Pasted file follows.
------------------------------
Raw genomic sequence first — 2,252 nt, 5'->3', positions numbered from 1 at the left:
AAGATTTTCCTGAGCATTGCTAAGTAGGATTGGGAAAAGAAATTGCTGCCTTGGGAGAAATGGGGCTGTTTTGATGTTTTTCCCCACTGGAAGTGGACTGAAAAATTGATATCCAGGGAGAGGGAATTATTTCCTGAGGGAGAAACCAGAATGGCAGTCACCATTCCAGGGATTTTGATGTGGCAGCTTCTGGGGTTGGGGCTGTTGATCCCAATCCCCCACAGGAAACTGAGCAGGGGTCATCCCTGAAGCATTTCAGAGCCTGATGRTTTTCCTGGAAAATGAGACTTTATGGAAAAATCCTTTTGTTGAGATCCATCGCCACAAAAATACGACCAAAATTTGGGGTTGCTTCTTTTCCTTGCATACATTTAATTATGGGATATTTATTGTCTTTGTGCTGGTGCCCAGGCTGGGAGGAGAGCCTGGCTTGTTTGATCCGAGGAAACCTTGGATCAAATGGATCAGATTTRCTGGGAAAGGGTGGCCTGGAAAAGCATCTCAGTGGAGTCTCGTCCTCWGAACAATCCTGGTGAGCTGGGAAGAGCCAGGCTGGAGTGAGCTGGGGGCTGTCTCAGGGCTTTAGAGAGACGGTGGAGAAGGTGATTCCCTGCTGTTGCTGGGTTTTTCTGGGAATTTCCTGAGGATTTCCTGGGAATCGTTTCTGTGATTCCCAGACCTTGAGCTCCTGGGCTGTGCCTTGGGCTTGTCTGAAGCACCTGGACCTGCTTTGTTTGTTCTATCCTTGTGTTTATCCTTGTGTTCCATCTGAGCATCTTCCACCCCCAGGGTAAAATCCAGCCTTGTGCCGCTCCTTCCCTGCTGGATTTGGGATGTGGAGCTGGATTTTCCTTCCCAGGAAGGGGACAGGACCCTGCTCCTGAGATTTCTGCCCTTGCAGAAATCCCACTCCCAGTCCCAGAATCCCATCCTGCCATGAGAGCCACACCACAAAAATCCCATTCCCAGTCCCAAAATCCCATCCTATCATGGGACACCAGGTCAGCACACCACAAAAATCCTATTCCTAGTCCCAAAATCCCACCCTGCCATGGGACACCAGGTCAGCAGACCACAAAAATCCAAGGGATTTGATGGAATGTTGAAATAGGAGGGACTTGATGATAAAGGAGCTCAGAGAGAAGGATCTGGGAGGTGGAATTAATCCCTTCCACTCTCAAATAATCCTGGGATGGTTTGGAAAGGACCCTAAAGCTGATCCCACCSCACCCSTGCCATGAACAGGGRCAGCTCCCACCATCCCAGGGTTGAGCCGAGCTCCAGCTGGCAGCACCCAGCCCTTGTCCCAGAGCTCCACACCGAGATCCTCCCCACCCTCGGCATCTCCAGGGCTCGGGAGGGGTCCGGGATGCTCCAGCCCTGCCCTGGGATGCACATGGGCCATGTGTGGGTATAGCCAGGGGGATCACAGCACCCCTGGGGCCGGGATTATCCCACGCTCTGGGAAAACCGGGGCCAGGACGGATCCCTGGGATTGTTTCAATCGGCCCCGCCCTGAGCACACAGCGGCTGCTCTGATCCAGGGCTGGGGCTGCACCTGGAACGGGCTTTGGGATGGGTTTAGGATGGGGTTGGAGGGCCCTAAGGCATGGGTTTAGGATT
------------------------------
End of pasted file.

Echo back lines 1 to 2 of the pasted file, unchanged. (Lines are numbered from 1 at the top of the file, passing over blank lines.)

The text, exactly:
Raw genomic sequence first — 2,252 nt, 5'->3', positions numbered from 1 at the left:
AAGATTTTCCTGAGCATTGCTAAGTAGGATTGGGAAAAGAAATTGCTGCCTTGGGAGAAATGGGGCTGTTTTGATGTTTTTCCCCACTGGAAGTGGACTGAAAAATTGATATCCAGGGAGAGGGAATTATTTCCTGAGGGAGAAACCAGAATGGCAGTCACCATTCCAGGGATTTTGATGTGGCAGCTTCTGGGGTTGGGGCTGTTGATCCCAATCCCCCACAGGAAACTGAGCAGGGGTCATCCCTGAAGCATTTCAGAGCCTGATGRTTTTCCTGGAAAATGAGACTTTATGGAAAAATCCTTTTGTTGAGATCCATCGCCACAAAAATACGACCAAAATTTGGGGTTGCTTCTTTTCCTTGCATACATTTAATTATGGGATATTTATTGTCTTTGTGCTGGTGCCCAGGCTGGGAGGAGAGCCTGGCTTGTTTGATCCGAGGAAACCTTGGATCAAATGGATCAGATTTRCTGGGAAAGGGTGGCCTGGAAAAGCATCTCAGTGGAGTCTCGTCCTCWGAACAATCCTGGTGAGCTGGGAAGAGCCAGGCTGGAGTGAGCTGGGGGCTGTCTCAGGGCTTTAGAGAGACGGTGGAGAAGGTGATTCCCTGCTGTTGCTGGGTTTTTCTGGGAATTTCCTGAGGATTTCCTGGGAATCGTTTCTGTGATTCCCAGACCTTGAGCTCCTGGGCTGTGCCTTGGGCTTGTCTGAAGCACCTGGACCTGCTTTGTTTGTTCTATCCTTGTGTTTATCCTTGTGTTCCATCTGAGCATCTTCCACCCCCAGGGTAAAATCCAGCCTTGTGCCGCTCCTTCCCTGCTGGATTTGGGATGTGGAGCTGGATTTTCCTTCCCAGGAAGGGGACAGGACCCTGCTCCTGAGATTTCTGCCCTTGCAGAAATCCCACTCCCAGTCCCAGAATCCCATCCTGCCATGAGAGCCACACCACAAAAATCCCATTCCCAGTCCCAAAATCCCATCCTATCATGGGACACCAGGTCAGCACACCACAAAAATCCTATTCCTAGTCCCAAAATCCCACCCTGCCATGGGACACCAGGTCAGCAGACCACAAAAATCCAAGGGATTTGATGGAATGTTGAAATAGGAGGGACTTGATGATAAAGGAGCTCAGAGAGAAGGATCTGGGAGGTGGAATTAATCCCTTCCACTCTCAAATAATCCTGGGATGGTTTGGAAAGGACCCTAAAGCTGATCCCACCSCACCCSTGCCATGAACAGGGRCAGCTCCCACCATCCCAGGGTTGAGCCGAGCTCCAGCTGGCAGCACCCAGCCCTTGTCCCAGAGCTCCACACCGAGATCCTCCCCACCCTCGGCATCTCCAGGGCTCGGGAGGGGTCCGGGATGCTCCAGCCCTGCCCTGGGATGCACATGGGCCATGTGTGGGTATAGCCAGGGGGATCACAGCACCCCTGGGGCCGGGATTATCCCACGCTCTGGGAAAACCGGGGCCAGGACGGATCCCTGGGATTGTTTCAATCGGCCCCGCCCTGAGCACACAGCGGCTGCTCTGATCCAGGGCTGGGGCTGCACCTGGAACGGGCTTTGGGATGGGTTTAGGATGGGGTTGGAGGGCCCTAAGGCATGGGTTTAGGATT